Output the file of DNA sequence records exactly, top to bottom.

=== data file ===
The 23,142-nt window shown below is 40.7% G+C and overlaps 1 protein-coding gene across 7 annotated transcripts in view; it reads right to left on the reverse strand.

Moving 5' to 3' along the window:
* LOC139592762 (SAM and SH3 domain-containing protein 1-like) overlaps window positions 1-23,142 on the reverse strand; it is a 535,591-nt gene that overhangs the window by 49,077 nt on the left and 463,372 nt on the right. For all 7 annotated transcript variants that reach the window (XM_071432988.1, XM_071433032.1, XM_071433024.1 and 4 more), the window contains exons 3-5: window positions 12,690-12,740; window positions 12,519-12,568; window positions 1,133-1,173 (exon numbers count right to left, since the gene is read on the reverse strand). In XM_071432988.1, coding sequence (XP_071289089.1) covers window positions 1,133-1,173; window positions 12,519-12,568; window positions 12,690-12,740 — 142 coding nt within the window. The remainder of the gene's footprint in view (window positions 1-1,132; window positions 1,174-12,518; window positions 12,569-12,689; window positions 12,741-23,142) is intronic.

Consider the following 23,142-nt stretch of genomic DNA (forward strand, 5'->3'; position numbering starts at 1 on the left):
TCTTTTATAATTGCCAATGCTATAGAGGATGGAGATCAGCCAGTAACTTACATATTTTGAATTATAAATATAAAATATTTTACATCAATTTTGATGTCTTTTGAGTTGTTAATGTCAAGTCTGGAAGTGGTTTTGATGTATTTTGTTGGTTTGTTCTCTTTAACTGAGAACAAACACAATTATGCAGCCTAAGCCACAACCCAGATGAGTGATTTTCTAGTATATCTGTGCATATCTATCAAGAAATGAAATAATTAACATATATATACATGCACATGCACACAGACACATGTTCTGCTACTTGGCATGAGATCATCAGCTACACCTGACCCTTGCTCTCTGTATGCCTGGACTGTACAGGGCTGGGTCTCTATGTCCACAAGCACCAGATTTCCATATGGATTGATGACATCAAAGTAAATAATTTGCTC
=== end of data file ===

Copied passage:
The 23,142-nt window shown below is 40.7% G+C and overlaps 1 protein-coding gene across 7 annotated transcripts in view; it reads right to left on the reverse strand.

Moving 5' to 3' along the window:
* LOC139592762 (SAM and SH3 domain-containing protein 1-like) overlaps window positions 1-23,142 on the reverse strand; it is a 535,591-nt gene that overhangs the window by 49,077 nt on the left and 463,372 nt on the right. For all 7 annotated transcript variants that reach the window (XM_071432988.1, XM_071433032.1, XM_071433024.1 and 4 more), the window contains exons 3-5: window positions 12,690-12,740; window positions 12,519-12,568; window positions 1,133-1,173 (exon numbers count right to left, since the gene is read on the reverse strand). In XM_071432988.1, coding sequence (XP_071289089.1) covers window positions 1,133-1,173; window positions 12,519-12,568; window positions 12,690-12,740 — 142 coding nt within the window. The remainder of the gene's footprint in view (window positions 1-1,132; window positions 1,174-12,518; window positions 12,569-12,689; window positions 12,741-23,142) is intronic.

Consider the following 23,142-nt stretch of genomic DNA (forward strand, 5'->3'; position numbering starts at 1 on the left):
TCTTTTATAATTGCCAATGCTATAGAGGATGGAGATCAGCCAGTAACTTACATATTTTGAATTATAAATATAAAATATTTTACATCAATTTTGATGTCTTTTGAGTTGTTAATGTCAAGTCTGGAAGTGGTTTTGATGTATTTTGTTGGTTTGTTCTCTTTAACTGAGAACAAACACAATTATGCAGCCTAAGCCACAACCCAGATGAGTGATTTTCTAGTATATCTGTGCATATCTATCAAGAAATGAAATAATTAACATATATATACATGCACATGCACACAGACACATGTTCTGCTACTTGGCATGAGATCATCAGCTACACCTGACCCTTGCTCTCTGTATGCCTGGACTGTACAGGGCTGGGTCTCTATGTCCACAAGCACCAGATTTCCATATGGATTGATGACATCAAAGTAAATAATTTGCTC